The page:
• “Everybody in the Nebraska Writing Project comes to the table saying, I have something to learn, instead of coming as ‘the expert.’ Everyone comes saying, ‘tell me what you do; tell me what you know.’ You get the sense that even those who’ve been University researchers seemingly forever, come with the same belief in the value of constantly being a learner.”

    • Melanie suggests Nebraska Writing Project helps to create “passionate teachers and teachers with creativity… because it asks teachers to step outside of their building and district, and collaborate with others who’ve had totally different experiences from theirs and totally different ideas about how to approach the same novel or the same assignment. Sharing those ideas with each other makes everybody better!”

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Perspectives From a Classroom TeacherMelanie Farber in front of class

  • The Writing Project and its Technology Institute has helped Melanie “feel more comfortable using technology and integrating technology in her classroom” in order to find “ways, beyond just writing, that kids can express what they’ve learned and what they know.”

    • “I think the use of this technology and new media has been liberating for some students” says Melanie. Her students are excited to learn they “can show you that they really understand something through a much more creative method of sharing their knowledge.”
  • After completing a Summer Institute, explains Melanie, the teachers in her department have come back wanting to share what they’ve learned, so “we decided to incorporate sharing of teaching demonstrations  at our department meetings.”

  • Melanie says, “A lot of what I do in my classroom has been shaped by the Nebraska Writing Project.” After challenging herself in her first Summer Institute to complete the assignments she gives her own students each year, she says, “I tweaked many assignments and stole assignments and revision strategies from other teachers who were there.”“Honestly, I can’t think of anything that I do that hasn’t in some way come from either my experiences or one of my colleague’s experiences in the Nebraska Writing Project.”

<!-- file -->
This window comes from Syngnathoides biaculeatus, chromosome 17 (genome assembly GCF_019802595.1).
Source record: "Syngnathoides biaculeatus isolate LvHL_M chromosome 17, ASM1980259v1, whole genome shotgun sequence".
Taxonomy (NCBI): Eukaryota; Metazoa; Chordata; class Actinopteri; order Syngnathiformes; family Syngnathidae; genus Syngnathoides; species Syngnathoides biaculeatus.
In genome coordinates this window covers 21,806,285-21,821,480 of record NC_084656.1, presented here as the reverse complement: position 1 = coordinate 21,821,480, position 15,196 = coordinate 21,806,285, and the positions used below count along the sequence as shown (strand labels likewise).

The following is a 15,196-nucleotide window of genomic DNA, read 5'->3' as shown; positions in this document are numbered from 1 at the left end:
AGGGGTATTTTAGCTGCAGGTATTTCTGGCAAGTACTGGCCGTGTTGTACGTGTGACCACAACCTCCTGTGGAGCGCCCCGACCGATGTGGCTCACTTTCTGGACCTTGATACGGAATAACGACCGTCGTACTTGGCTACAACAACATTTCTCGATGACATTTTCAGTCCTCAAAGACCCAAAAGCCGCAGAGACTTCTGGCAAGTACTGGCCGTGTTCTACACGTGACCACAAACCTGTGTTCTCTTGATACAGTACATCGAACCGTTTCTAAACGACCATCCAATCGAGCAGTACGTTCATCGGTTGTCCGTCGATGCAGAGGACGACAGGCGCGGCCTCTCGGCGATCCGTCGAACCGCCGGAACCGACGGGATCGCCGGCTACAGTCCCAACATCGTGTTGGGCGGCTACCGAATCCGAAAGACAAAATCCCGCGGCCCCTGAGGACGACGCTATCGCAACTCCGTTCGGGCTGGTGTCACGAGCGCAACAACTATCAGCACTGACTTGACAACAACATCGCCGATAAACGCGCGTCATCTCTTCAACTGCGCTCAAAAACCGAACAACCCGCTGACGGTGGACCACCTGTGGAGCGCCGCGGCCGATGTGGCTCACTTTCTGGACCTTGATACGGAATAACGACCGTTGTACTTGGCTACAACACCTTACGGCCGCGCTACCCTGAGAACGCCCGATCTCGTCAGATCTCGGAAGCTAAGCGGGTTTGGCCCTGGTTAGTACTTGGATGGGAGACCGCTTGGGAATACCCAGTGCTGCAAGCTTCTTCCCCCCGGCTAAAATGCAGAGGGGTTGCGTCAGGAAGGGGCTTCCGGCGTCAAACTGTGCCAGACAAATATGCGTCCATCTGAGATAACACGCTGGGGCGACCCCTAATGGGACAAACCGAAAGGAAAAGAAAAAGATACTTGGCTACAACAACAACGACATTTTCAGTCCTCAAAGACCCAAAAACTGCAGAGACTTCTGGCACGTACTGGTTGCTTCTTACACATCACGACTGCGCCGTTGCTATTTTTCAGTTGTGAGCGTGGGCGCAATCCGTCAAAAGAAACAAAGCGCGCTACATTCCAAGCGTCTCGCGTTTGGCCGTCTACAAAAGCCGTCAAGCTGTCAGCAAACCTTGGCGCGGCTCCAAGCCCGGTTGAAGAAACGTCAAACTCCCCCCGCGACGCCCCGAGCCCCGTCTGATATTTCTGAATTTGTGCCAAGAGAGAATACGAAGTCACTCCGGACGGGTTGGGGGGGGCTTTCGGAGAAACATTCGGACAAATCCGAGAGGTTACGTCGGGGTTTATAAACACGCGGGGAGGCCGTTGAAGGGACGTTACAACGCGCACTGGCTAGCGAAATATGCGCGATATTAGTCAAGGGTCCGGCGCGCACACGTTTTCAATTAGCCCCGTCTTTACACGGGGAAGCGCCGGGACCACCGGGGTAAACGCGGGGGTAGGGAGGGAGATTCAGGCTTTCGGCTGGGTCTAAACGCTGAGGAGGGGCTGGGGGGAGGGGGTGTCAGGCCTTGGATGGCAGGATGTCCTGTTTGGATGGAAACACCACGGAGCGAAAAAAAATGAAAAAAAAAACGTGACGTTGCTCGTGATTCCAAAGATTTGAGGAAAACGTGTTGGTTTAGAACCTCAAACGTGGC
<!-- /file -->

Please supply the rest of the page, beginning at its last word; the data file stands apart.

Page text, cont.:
• After the Nebraska Writing Project Melanie adopted the “Praise, Point, Nudge” revision strategy in her own classroom and as a result, she says, “my students have blown me away with how well they have handled this type of feedback.”

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Perspectives From a Writer and ProfessionalStudents working at desks

  • Melanie continues to be drawn to the Nebraska Writing Project because of “the ways it has not only informed me as a writer, but also the ways it has informed my teaching.”

  • Through the Nebraska Writing Project Melanie has gained a deepened understanding of the value of writing, particularly for her English Language Learning students who she feels “need more unique and more creative ways of approaching writing so that they’re not just walking out of high school with the basic drone-like approach to writing.”

  • She says for all of her students writing is a critical skill necessary for success because “You don’t have to become an English teacher to be writing all of the time. Writing is everywhere and you’ve got to be a savvy writer in this world so you need kids  constantly Writing teaches skills in argument; logiv, reasoning, and evidence.  writing ties into thinking skills s much as anything else.being exposed to new ways to write and communicate.” The Nebraska Writing Project produces teachers with the skills and energy to do this kind of teaching.